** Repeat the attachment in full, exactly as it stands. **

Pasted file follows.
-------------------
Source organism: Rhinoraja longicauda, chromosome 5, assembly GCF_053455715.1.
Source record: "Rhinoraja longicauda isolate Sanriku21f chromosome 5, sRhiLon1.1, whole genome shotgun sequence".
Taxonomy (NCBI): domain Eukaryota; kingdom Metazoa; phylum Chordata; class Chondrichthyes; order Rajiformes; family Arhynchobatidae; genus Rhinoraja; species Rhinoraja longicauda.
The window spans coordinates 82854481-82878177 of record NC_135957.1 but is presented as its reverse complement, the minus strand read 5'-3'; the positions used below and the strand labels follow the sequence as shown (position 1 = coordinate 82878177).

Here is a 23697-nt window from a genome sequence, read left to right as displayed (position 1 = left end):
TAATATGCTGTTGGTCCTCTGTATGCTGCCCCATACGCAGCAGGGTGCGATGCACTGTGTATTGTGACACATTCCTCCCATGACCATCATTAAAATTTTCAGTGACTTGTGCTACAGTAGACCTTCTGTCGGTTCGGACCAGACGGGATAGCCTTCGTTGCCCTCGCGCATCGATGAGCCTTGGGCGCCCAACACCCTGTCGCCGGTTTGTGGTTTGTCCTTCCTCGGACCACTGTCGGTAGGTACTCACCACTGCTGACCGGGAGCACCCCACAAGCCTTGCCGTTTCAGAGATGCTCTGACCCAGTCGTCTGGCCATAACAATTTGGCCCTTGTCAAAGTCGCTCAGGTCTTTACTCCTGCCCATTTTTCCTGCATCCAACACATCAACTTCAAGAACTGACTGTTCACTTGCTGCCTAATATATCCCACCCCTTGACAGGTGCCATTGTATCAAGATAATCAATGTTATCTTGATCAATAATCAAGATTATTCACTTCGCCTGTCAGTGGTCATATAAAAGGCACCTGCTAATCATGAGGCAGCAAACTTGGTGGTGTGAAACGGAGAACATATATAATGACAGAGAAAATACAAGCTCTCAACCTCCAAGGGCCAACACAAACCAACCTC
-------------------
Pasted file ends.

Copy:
Source organism: Rhinoraja longicauda, chromosome 5, assembly GCF_053455715.1.
Source record: "Rhinoraja longicauda isolate Sanriku21f chromosome 5, sRhiLon1.1, whole genome shotgun sequence".
Taxonomy (NCBI): domain Eukaryota; kingdom Metazoa; phylum Chordata; class Chondrichthyes; order Rajiformes; family Arhynchobatidae; genus Rhinoraja; species Rhinoraja longicauda.
The window spans coordinates 82854481-82878177 of record NC_135957.1 but is presented as its reverse complement, the minus strand read 5'-3'; the positions used below and the strand labels follow the sequence as shown (position 1 = coordinate 82878177).

Here is a 23697-nt window from a genome sequence, read left to right as displayed (position 1 = left end):
TAATATGCTGTTGGTCCTCTGTATGCTGCCCCATACGCAGCAGGGTGCGATGCACTGTGTATTGTGACACATTCCTCCCATGACCATCATTAAAATTTTCAGTGACTTGTGCTACAGTAGACCTTCTGTCGGTTCGGACCAGACGGGATAGCCTTCGTTGCCCTCGCGCATCGATGAGCCTTGGGCGCCCAACACCCTGTCGCCGGTTTGTGGTTTGTCCTTCCTCGGACCACTGTCGGTAGGTACTCACCACTGCTGACCGGGAGCACCCCACAAGCCTTGCCGTTTCAGAGATGCTCTGACCCAGTCGTCTGGCCATAACAATTTGGCCCTTGTCAAAGTCGCTCAGGTCTTTACTCCTGCCCATTTTTCCTGCATCCAACACATCAACTTCAAGAACTGACTGTTCACTTGCTGCCTAATATATCCCACCCCTTGACAGGTGCCATTGTATCAAGATAATCAATGTTATCTTGATCAATAATCAAGATTATTCACTTCGCCTGTCAGTGGTCATATAAAAGGCACCTGCTAATCATGAGGCAGCAAACTTGGTGGTGTGAAACGGAGAACATATATAATGACAGAGAAAATACAAGCTCTCAACCTCCAAGGGCCAACACAAACCAACCTC